Students meet creator of Holocaust Museum's Tower of Life
Yaffa Eliach, creator of the Tower of Life, which millions of visitors have described as the most moving exhibit at the United States Holocaust Memorial Museum in Washington, D.C., visited Whitman in September.
She represents a lengthy list of guests — scholars, writers, artists, musicians, and scientists — who brought their wide knowledge and experience to Whitman during the fall semester. Another leading figure on that list is Mark Doty, one of America's most acclaimed poets.
A pioneering scholar in Holocaust studies, Eliach gave a slide illustrated talk on the Tower of Life and presented a lecture titled "Restoring a Vanished Past: There Once Was a World."
She was a National Book Award finalist in 1998 for her nonfiction work, There Once Was a World: A 900-Year Chronicle of the Shtetl of Eishyshok. A professor of history and literature in the Department of Judaic Studies at Brooklyn College, Eliach also is the author of the international classic, Hasidic Tales of the Holocaust.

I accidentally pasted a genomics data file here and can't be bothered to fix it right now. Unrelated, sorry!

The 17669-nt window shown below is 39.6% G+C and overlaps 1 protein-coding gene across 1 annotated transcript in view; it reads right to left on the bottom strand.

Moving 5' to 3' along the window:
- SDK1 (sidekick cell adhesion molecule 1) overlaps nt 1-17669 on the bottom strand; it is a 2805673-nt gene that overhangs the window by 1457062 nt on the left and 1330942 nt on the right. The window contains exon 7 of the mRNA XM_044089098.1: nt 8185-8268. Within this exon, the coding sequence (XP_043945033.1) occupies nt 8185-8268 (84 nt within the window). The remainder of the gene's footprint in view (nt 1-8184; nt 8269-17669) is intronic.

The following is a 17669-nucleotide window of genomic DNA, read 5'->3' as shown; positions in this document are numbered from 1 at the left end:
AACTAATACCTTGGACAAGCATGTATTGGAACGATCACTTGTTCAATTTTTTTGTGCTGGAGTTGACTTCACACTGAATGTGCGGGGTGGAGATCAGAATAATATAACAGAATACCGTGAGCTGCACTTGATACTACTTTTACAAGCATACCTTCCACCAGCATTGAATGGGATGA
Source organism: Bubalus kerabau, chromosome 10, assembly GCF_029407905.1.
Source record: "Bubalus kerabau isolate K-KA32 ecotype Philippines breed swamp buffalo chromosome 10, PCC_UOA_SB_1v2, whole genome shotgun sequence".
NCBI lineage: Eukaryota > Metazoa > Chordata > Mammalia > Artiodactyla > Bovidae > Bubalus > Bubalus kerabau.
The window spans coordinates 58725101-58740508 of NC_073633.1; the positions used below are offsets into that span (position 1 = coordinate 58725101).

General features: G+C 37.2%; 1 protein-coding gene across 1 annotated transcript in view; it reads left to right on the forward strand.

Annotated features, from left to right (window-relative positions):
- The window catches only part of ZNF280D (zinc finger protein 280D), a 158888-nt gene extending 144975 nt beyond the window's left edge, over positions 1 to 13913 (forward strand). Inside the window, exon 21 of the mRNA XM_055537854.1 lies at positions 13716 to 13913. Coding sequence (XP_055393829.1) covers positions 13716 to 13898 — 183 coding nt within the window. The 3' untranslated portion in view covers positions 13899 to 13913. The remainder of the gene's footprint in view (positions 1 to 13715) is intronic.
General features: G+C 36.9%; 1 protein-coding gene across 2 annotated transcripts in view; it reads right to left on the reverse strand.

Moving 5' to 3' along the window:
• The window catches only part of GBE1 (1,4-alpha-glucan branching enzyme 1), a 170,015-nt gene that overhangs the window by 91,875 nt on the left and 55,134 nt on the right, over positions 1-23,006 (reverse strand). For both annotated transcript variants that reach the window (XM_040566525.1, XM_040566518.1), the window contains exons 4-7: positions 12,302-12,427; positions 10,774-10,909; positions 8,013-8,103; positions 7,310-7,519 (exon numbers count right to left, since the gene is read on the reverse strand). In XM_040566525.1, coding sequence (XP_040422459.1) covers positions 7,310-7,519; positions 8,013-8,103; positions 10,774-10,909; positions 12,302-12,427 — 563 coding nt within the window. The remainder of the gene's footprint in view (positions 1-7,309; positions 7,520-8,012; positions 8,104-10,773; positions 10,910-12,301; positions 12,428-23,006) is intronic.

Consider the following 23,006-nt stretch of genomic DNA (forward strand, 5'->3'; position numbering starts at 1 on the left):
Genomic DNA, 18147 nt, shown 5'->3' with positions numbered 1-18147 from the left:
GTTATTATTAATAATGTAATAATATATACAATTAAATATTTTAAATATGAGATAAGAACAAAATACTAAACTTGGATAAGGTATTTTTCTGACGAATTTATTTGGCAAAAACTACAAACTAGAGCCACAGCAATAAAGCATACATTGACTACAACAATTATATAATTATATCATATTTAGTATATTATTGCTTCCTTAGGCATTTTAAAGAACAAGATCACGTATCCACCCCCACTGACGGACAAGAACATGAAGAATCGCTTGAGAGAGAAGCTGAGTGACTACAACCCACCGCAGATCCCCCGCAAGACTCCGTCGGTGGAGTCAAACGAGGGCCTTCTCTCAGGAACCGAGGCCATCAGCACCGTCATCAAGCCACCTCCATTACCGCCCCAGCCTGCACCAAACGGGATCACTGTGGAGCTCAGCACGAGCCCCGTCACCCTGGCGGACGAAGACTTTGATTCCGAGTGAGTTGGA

Mark Doty's poetry collections include My Alexandria, which won the 1993 National Book Critics Circle Award, Britain's T. S. Eliot Prize, and the Los Angeles Times Book Prize. The others, Atlantis (1995) and Sweet Machine (1998), both were named Notable Book of the Year by the American Library Association.
Doty also is the author of the 1996 memoir, Heaven's Coast, which won the PEN Martha Albrand Award for Nonfiction and was named Notable Book of the Year by the New York Times Book Review, which described it as "a terrifying and elegant document of the age of AIDS."
Doty's presentation was part of the College's Visiting Writers Series, which is sponsored in part by the Mabel Groseclose Lectureship fund.